The world is a beautiful place. You can't escape the influx of stupidly photogenic landscapes when you're addicted to reading blogs/scrolling Instagram/losing hours to Pinterest. I think the most common comment I leave on other people's blog posts is "that's another one to add to my bucket list!" (which really is an ever-expanding list - so many places to visit and things to eat and so little time, goddammit).
But these places are usually quite far-flung. They're dramatic mountains in Canada or ambitiously vertical cities in the East. They're luxury hotels on stilts teetering above azure waters or rolling vineyards in warmer climes. I hadn't realised that there were comparable beauties so close to home.
And when I mean close to home, I mean in the same damn county as my current address. What the actual hell. Say hello to the Lynton-Combe Martin section of the South West Coast Path:
One of the main deciding factors when I booked our anniversary trip to Lynton (aside from the step-back-in-time hotel, the genuinely jaw-dropping views over the Bristol Channel and the charming seaside town) was the local walking scene. The South West Coast Path stretches for 630 miles, from Poole in Dorset, all around the Cornish peninsula, before finishing in Minehead in North Devon. It's the longest National Trail in the UK (for now, anyway - the incredibly ambitious England Coast Path is currently underway!!) I've wanted to walk the entire SWCP for quite a while now - seeing as we only had one full day in Lynton, we decided to make the most of it by tackling as much of the path as we could.
The first point of note was the dramatic Valley of the Rocks. Now. Why I had not heard of this place before is beyond me. If you have a car, it's easily in reach of Exeter for a day-trip and is quite honestly, the most incredible coastline I have ever come across in my life.
As we started off from Lynton (our hotel being conveniently on the same level as the path, saving us from having to climb up from sea level), the path ahead of us would veer sharply around corners, leaving nothing but a huge, uninterrupted blue ahead of us. Each turn would produce another noteworthy view, another image to snap up on my camera before I did the unthinkable and simply looked at it before forgetting it forever. And then we came across the Valley. Huge, craggy rocks towering above the waves, as if they owned the water. They were more like a series of prehistoric castles gilded in green velvet and sunlight and the sheer scale of them was enough to make me stop and stare and not want to move ever.
Whilst the Valley was the most impressive point of the walk, the rest of it was still undoubtedly up there with the most beautiful hikes we've ever completed together. Which is saying a lot! We meandered through gently rolling fields, along country lanes, through forests and out onto the open hills.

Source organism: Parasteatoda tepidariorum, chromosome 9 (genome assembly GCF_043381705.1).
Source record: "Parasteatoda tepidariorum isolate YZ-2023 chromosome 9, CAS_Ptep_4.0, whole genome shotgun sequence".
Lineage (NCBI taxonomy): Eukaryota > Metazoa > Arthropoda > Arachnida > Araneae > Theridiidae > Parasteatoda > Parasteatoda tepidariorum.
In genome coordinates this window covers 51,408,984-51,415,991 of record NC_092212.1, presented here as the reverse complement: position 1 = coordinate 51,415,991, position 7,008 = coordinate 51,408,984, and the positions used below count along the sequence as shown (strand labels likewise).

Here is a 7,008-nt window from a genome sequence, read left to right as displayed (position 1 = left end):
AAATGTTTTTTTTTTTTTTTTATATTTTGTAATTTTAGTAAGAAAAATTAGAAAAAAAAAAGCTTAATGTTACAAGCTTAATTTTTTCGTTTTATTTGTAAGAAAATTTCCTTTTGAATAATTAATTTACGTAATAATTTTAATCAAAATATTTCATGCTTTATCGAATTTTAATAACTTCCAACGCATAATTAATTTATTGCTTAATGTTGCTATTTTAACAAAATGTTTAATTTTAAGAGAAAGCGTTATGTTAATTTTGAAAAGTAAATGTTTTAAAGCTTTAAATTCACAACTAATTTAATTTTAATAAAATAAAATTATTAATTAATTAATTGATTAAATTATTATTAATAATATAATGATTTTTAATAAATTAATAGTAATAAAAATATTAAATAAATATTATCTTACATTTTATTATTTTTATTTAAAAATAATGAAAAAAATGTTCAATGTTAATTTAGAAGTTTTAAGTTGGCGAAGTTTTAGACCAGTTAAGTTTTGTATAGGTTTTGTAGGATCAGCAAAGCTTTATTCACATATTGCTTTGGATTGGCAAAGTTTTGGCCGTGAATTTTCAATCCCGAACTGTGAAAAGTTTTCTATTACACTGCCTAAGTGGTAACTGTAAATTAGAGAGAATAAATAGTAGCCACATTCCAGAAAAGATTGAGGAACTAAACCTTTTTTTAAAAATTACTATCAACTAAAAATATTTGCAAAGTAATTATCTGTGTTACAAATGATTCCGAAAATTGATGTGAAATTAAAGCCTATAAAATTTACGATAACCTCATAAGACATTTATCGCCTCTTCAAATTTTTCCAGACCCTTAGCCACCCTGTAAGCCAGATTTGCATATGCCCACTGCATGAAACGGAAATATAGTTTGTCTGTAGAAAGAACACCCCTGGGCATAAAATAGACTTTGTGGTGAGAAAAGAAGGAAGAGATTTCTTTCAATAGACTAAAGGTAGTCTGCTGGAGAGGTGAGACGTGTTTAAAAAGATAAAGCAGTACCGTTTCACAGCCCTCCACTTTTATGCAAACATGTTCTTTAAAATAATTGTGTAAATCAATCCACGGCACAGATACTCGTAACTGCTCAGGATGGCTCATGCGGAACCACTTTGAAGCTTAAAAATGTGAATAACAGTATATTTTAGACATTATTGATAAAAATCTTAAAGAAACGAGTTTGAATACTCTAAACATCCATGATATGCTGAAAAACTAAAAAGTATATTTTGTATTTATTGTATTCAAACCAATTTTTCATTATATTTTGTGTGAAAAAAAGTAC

Admittedly, I did start thinking about turning back at Heddon's Mouth which is pretty much halfway to Combe Martin. Here, the SWCP drops down to sea level before climbing straight back up those steep cliffs again on the other side of the river. It makes for a very uncomfortable walk if your thighs are as lazy as mine are...
Luckily, we found a perfect little resting place for a spot of lunch immediately after! See Michele's face? That's how my legs felt.
From that point onwards, the terrain was much more predictable. We were mainly out in the open, meaning that the views went on for miles and miles. Having grown up in Margate, we don't have much open countryside like this and the cliffs are much closer to sea level. There's something about being so high up above the sea that absolutely blows me away.
As gorgeous and wonderful (etc. etc. etc.) as it all was, I was incredibly relieved when Combe Martin began to slip into view. I love long distance walking but there's only a certain amount of walking I can do before I begin to wonder why I didn't just spend the day on the sofa, googling pictures of pretty places instead. Like... I did 38,000 steps in that single day. 38k. That's basically my weekly average at the moment (on a good week...) And it wasn't even flat most of the time, that includes a lot of ascents and descents and manoeuvring goats etc.
As we made our final, blissful descent into Combe Martin, we passed a family with a boy on the brink of adolescence. He was complaining about the walk from the town up to a viewpoint on the cliffs overhead. I could completely sympathise with him - this is basically how I always feel at some point in a walk. Especially when it comes to the uphill bit. But if I've learnt anything over the years, it's the hardest walks that yield the greatest rewards - those endless views, that infinite silence, that limitless sense of achievement.
(Except for that one really crappy walk when the ascent was as persistent as the rain and fog but we'll gloss over that).
I can't wait to get back and complete the rest of this wonderful trail.